If you are in a leadership or management position, ask yourself this question: “how much quality one-on-one time do I spend with my staff?” If you are like most managers, the answer is probably “not enough”. In which case, you are missing out on a valuable resource and opportunity.
A well-respected leader I know once told me: “Every person I work with knows something better than I. My job is to listen long enough to find it and use it.” If that sounds like good advice, then it makes sense to create a communication environment beyond the usual staff meetings and employee reviews.
So how do you create this kind of business culture? The first step is to begin to schedule time with your employees on a regular basis. Meet with them in a neutral territory such as sharing a cup of coffee in the break room or conference room, and keep it as informal as possible so that everyone is relaxed. One manager I know makes it point to take a walk with one employee every week-- just a simple stroll around the plant while they talk. The point is to do it regularly so that your employees know what to expect and maintain it as a conversation rather than a meeting.
During these conversations, you need to ask the right questions to keep the dialog flowing in a positive manner. Vague questions like “how is it going?” is likely to get equally vague answers like “fine”. What is needed are more probing questions that keep your employees thinking and give them the opportunity to share what they know.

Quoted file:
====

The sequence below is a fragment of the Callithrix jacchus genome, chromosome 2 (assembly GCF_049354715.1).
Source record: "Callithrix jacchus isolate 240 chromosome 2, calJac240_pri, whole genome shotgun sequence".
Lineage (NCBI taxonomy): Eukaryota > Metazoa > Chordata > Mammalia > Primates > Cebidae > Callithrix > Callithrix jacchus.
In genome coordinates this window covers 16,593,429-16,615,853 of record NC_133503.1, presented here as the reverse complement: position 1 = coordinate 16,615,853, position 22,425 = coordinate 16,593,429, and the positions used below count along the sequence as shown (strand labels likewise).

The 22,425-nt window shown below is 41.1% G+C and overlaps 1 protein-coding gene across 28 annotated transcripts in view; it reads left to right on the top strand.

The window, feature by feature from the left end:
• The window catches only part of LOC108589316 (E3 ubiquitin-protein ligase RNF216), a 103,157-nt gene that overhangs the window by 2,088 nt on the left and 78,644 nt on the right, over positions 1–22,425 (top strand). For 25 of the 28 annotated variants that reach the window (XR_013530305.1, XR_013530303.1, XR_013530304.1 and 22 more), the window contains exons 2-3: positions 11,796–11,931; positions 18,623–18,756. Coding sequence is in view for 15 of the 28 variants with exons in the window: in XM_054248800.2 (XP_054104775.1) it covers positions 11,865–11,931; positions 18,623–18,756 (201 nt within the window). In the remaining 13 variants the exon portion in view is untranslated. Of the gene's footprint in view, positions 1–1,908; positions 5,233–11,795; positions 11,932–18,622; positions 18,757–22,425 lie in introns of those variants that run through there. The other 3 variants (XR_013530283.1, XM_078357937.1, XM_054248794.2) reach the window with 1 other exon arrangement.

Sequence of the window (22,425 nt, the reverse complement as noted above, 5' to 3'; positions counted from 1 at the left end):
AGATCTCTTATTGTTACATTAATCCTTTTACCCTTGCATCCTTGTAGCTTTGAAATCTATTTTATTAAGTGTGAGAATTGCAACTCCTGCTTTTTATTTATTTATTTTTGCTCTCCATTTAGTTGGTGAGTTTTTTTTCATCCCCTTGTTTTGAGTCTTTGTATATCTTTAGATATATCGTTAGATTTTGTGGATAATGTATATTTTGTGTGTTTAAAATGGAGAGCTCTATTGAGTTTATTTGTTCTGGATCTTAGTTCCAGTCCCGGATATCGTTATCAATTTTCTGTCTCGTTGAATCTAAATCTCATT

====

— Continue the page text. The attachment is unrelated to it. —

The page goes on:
Here is a list of five questions you can use to better engage your employees, find out what they know, and learn how to use their knowledge.
1. “What are the three major things you are focusing on this week?” – This question is great for getting your people focused and working smarter by prioritizing their efforts.
2. “Are there any red flags or potential problems that you see?” –This gets your people focused on the problems and can also give you clues as to what the issues are. You may even discover some problems or situations that you did not know existed.
3. “What's working for you?” – This is a great question for surfacing best practices and learning what is working and what is not.
4. “What can you doing differently?” – This question helps to foster a culture of innovation and thinking outside the box. When you ask this question consistently, your employees will feel compelled to start thinking of new ideas.
5. “What information, resources, authority, or support do you need from me to get your job done?” –This question will help empower your people because you are there to support their efforts
How often you have these discussions is obviously based on the size of your staff. The important thing is to do it on a regular basis and maintain a consistent schedule. Plan on each conversation being at least 30 minutes long. Some employees will have much to contribute, others not so much, but allow for everyone to have an equal opportunity.
Taking the time to meet with people this way in a one-on-one session gives everyone a chance to be heard. It is also an easy way to increase employee engagement and involvement. It allows your staff to contribute ideas and provide feedback without the fear of criticism that can come from a group meeting, or the intimidation that can arise from being called into the boss’s office. More importantly, it gives you an ideal method to learn what is really happening within your organization.
Understand that at first, this may feel uncomfortable, both for you and your employees, especially if you have never done anything like this before. But by following these simple steps, you will soon find a wealth of information and ideas flowing. And that is exactly what good leaders want from their staff.